‘Refugee entrepreneurship’ can lead the way to fresh beginnings


World Refugee Day is an international day observed every year on June 20 by the United Nations. Basically, the aim is to take notice and honour refugees from all over the world. The day was first observed on June 20, 2001 – to recognize the 50th anniversary of the 1951 Convention Relating to the Status of Refugees. Actually, World Refugee Day is an opportunity to promote empathy and understanding for the plight of refugees, plus to recognize their courage in restoring their lives.

The goal of World Refugee Day is to raise awareness of the problem and demonstrate to refugees that by working together, we can resolve the crisis and assist displaced people in finding secure and happy homes.

The theme this year is – “Home away from home. A world where refugees are always included.”

This year, World Refugee Day emphasizes the value of inclusion and refugee solutions. And, the best way to assist refugees in resuming their lives and enable them to contribute to the nations hosting them is – to include them in communities where they have discovered sanctuary (after escaping violence and persecution). When circumstances allow people to do so securely and freely, it would also be the ideal method to get them ready to return home and rebuild their nations, or to prosper if they are relocated to another one.

Understanding ‘refugee entrepreneurship’

What does it take to be an entrepreneur? A number of things. Resilience, creativity, adaptability and a willingness to stay with it when the going gets tough. At the same time, these are also skills that refugees naturally develop – when they are forcibly displaced and when they have to seek refuge and opportunities in host societies.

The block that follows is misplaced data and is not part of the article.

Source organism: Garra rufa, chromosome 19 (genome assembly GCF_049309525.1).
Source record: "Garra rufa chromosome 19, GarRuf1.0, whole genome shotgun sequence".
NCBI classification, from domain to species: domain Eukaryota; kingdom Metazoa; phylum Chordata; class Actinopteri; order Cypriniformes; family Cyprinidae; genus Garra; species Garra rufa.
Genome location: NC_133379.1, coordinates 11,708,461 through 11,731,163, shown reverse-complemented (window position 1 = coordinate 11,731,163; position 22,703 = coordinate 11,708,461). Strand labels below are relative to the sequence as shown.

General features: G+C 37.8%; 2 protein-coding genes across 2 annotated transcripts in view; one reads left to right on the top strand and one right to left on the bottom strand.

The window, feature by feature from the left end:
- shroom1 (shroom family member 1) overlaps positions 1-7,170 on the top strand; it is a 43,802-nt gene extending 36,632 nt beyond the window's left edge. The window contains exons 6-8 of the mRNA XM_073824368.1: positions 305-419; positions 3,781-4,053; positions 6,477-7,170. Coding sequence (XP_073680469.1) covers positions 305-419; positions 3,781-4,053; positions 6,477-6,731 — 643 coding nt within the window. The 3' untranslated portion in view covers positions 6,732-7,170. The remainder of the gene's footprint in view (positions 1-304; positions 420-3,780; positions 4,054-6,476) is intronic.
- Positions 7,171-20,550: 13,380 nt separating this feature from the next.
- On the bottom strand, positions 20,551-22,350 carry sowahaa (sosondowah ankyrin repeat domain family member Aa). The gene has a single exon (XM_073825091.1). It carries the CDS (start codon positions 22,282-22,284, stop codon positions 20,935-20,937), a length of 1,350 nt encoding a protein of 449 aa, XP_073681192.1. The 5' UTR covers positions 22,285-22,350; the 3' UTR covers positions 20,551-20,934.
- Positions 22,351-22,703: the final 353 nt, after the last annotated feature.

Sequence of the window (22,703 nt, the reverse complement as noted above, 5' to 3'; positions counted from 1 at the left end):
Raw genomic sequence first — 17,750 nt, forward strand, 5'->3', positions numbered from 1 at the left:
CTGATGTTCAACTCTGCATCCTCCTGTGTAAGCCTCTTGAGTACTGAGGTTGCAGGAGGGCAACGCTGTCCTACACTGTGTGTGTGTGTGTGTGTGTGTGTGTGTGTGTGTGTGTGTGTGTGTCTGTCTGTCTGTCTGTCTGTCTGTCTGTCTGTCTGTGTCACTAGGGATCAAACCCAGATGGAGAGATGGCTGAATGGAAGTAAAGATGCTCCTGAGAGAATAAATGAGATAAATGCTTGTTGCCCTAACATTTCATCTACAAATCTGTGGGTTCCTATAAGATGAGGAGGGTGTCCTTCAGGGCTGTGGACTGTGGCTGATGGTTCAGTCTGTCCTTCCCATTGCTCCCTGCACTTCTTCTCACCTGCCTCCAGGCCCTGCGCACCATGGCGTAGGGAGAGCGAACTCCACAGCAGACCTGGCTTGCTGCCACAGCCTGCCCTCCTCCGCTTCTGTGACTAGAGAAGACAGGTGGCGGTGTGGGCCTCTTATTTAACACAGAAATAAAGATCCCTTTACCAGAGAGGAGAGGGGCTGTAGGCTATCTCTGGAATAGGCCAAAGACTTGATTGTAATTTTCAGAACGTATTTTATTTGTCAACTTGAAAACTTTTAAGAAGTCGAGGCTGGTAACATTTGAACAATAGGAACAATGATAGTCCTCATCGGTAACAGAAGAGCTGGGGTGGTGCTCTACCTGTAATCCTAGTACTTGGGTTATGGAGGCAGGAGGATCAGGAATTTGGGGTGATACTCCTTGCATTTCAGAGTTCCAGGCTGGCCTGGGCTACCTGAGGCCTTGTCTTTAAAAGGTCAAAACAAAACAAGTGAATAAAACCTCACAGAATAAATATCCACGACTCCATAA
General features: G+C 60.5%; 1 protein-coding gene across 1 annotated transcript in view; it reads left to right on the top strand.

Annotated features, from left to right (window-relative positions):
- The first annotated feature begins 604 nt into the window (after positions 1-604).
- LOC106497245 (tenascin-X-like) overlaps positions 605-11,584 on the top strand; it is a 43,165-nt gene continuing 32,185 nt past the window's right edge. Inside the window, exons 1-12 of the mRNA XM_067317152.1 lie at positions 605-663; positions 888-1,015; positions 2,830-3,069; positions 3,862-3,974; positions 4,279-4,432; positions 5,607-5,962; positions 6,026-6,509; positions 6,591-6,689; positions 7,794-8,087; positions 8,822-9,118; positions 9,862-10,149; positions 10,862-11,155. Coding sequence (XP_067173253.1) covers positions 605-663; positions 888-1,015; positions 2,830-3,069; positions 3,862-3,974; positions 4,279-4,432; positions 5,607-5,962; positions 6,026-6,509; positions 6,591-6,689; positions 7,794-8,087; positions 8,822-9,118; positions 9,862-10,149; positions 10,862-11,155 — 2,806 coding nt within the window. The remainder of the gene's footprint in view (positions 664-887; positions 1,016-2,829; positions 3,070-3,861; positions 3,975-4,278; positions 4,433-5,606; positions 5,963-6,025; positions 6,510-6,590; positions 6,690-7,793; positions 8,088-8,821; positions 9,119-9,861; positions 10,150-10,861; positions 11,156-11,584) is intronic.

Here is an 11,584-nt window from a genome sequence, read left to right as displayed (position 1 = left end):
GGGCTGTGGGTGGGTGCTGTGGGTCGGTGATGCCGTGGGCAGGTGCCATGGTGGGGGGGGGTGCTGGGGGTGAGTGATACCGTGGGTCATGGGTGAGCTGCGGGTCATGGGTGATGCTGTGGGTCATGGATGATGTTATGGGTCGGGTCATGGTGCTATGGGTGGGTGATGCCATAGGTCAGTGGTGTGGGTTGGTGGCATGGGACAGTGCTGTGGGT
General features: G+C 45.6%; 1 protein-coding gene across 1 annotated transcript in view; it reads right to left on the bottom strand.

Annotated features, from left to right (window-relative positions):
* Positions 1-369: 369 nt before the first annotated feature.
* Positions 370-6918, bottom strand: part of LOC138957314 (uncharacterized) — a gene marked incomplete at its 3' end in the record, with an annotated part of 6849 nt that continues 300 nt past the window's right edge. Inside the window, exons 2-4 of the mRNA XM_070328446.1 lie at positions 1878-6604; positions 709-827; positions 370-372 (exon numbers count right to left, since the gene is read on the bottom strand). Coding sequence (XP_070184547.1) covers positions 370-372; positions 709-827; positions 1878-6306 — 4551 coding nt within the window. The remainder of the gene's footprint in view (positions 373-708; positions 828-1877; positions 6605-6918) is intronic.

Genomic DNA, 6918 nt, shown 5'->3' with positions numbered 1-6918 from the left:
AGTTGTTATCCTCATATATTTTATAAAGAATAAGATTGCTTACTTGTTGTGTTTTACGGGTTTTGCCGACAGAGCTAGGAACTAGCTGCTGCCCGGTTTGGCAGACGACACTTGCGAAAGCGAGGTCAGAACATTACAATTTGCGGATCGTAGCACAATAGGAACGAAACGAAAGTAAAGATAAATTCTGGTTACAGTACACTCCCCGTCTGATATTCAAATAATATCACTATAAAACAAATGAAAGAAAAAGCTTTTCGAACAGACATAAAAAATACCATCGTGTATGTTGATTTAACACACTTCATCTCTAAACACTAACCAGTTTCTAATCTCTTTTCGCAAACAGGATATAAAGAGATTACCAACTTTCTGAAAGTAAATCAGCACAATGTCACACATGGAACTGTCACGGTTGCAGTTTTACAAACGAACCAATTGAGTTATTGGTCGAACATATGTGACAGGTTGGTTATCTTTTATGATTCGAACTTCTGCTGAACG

Additionally, for an entrepreneur more than demonstrating the right skill sets, it also means getting funds and having access to capital. Unfortunately, this critical factor is less common amongst refugees. Due to the nature of forcible displacement, refugees often find themselves without access to savings, important assets and networks of friends and family that so many entrepreneurs fall back on.

On a positive note, Refugee Entrepreneurs are indeed, mapping ecosystems to overcome the barriers – as in Europe.

Supporting entrepreneurship among migrants and refugees is an effective way to include them in local economies. Most often, refugee and migrant entrepreneurs focus on sectors with low entry requirements, where they can provide value, based on their cultural background or experience of resettlement.

In fact, the long-term impact of COVID-19 is expected to intensify the vulnerability of some of the 25.9 million refugees worldwide. And, the livelihoods of millions are in danger since many rely on their daily incomes.

So, entrepreneurship seems to be the way forward….

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